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Devolver claims Hotline Miami 2 verdict "stretched the facts"

And the game's developer has advised an angry fan to pirate the game if it's never released in Australia

Devolver has expressed its "concern and disappointment" at the way Hotline Miami 2 was misrepresented by the Australian classification board.

The publisher posted a statement to its website to clarify its position, and that of Dennaton, Hotline Miami 2's developer. Specifically what it regards as a false representation of events in the game within the board's report.

"We are concerned and disappointed that a board of professionals tasked with evaluating and judging games fairly and honestly would stretch the facts to such a degree and issue a report that describes specific thrusting actions that are not simply present in the sequence in question and incorrectly portrays what was presented to them for review," the statement read.

"If it ends up not being released in Australia, just pirate it after release. No need to send us any money, just enjoy the game!"

Dennaton Games

The segment of the classification report in question - which ultimately refused to classify the game - describes a sequence in which the protagonist character clears a house of people in Hotline Miami's typically brutal style, before knocking a female character to the floor.

"She is knocked to the floor and is viewed lying face down in a pool of copious blood. The male character is viewed with his pants halfway down, partially exposing his buttocks. He is viewed pinning the female down by the arms and lying on top of her thrusting, implicitly raping her...while her legs are viewed kicking as she struggles beneath him."

The sequence is preceded by credits for a fictional film called "Midnight Animal" and followed by the talking head of a director, congratulating his team on a good day's filming, and advising everyone to stay in character for tomorrow. According to Devolver, this is the exact same cinematic that was shown in June 2013, when it first caused controversy.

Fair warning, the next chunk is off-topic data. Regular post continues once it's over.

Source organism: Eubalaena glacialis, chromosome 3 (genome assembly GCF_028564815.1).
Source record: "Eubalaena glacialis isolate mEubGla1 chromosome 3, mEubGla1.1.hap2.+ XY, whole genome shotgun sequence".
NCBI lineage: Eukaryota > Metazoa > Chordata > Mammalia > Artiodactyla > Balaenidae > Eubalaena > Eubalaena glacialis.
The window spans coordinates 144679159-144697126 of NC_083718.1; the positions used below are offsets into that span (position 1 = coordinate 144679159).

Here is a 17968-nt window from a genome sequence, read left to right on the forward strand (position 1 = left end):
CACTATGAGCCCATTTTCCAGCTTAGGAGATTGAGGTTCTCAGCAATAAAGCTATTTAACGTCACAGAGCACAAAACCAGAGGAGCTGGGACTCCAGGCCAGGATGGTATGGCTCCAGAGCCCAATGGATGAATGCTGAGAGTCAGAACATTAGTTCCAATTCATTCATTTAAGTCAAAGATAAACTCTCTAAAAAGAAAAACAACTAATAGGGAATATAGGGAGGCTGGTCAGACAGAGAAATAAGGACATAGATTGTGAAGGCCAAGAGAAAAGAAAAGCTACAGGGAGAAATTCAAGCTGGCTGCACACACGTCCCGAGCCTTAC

"We also want to make clear that players are given an choice at the start of the game as to whether they wish to avoid content that alludes to sexual violence," Devolver said. To illustrate the point, the publisher posted a video featuring both versions of the sequence. Here it is, if you have the inclination:

Watch on YouTube

Devolver has no plans to officially challenge the ruling, though Dennaton had some interesting advice for one Australian Hotline Miami fan who emailed the developer in frustration at the board's "RC" decision. The comment, verified by Polygon, was as follows.

"If it ends up not being released in Australia, just pirate it after release. No need to send us any money, just enjoy the game!"

This highlights an interesting aspect of effectively banning games from sale in the digital age. While doing so might seem to restrict gamers from exposure to content deemed unsuitable, in reality it's more likely to encourage activity like piracy.

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Matthew Handrahan

Editor-in-Chief

Matthew Handrahan joined GamesIndustry in 2011, bringing long-form feature-writing experience to the team as well as a deep understanding of the video game development business. He previously spent more than five years at award-winning magazine gamesTM.
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